A comparison of images taken by the High Resolution Imaging Science Experiment (HiRISE) camera on NASA's Mars Reconnaissance Orbiter in November 2010 and May 2013 reveal the formation of a new gully channel on a crater-wall slope in the southern highlands of Mars.
These before-and-after images are available online at http://www.nasa.gov/jpl/new-gully-channel-terra-sirenum-pia17958 .
Gully or ravine landforms are common on Mars, particularly in the southern highlands. This pair of images shows that material flowing down from an alcove at the head of a gully broke out of an older route and eroded a new channel. The dates of the images are more than a full Martian year apart, so the observations did not pin down the Martian season of the activity at this site. Before-and-after HiRISE pairs of similar activity at other sites demonstrate that this type of activity generally occurs in winter, at temperatures so cold that carbon dioxide, rather than water, is likely to play the key role.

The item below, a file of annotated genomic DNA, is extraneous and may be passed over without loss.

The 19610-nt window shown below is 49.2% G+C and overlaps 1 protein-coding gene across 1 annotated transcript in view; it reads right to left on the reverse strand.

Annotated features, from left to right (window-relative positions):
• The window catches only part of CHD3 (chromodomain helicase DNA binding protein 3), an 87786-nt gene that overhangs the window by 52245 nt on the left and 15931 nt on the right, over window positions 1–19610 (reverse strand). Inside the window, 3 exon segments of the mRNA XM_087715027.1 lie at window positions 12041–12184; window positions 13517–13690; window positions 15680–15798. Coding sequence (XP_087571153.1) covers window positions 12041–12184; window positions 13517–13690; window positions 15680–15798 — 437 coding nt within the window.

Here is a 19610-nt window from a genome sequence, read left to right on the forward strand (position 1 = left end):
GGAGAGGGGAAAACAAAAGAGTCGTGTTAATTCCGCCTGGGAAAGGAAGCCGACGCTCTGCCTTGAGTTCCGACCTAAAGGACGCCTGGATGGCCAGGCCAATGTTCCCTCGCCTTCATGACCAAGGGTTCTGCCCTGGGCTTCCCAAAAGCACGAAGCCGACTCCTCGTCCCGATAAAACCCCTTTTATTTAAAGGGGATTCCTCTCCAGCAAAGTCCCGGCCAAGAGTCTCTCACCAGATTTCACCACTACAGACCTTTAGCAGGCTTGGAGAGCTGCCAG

HiRISE is operated by the University of Arizona, Tucson. The instrument was built by Ball Aerospace & Technologies Corp., Boulder, Colo. The Mars Reconnaissance Orbiter Project is managed for NASA's Science Mission Directorate, Washington, by NASA's Jet Propulsion Laboratory, a division of the California Institute of Technology in Pasadena.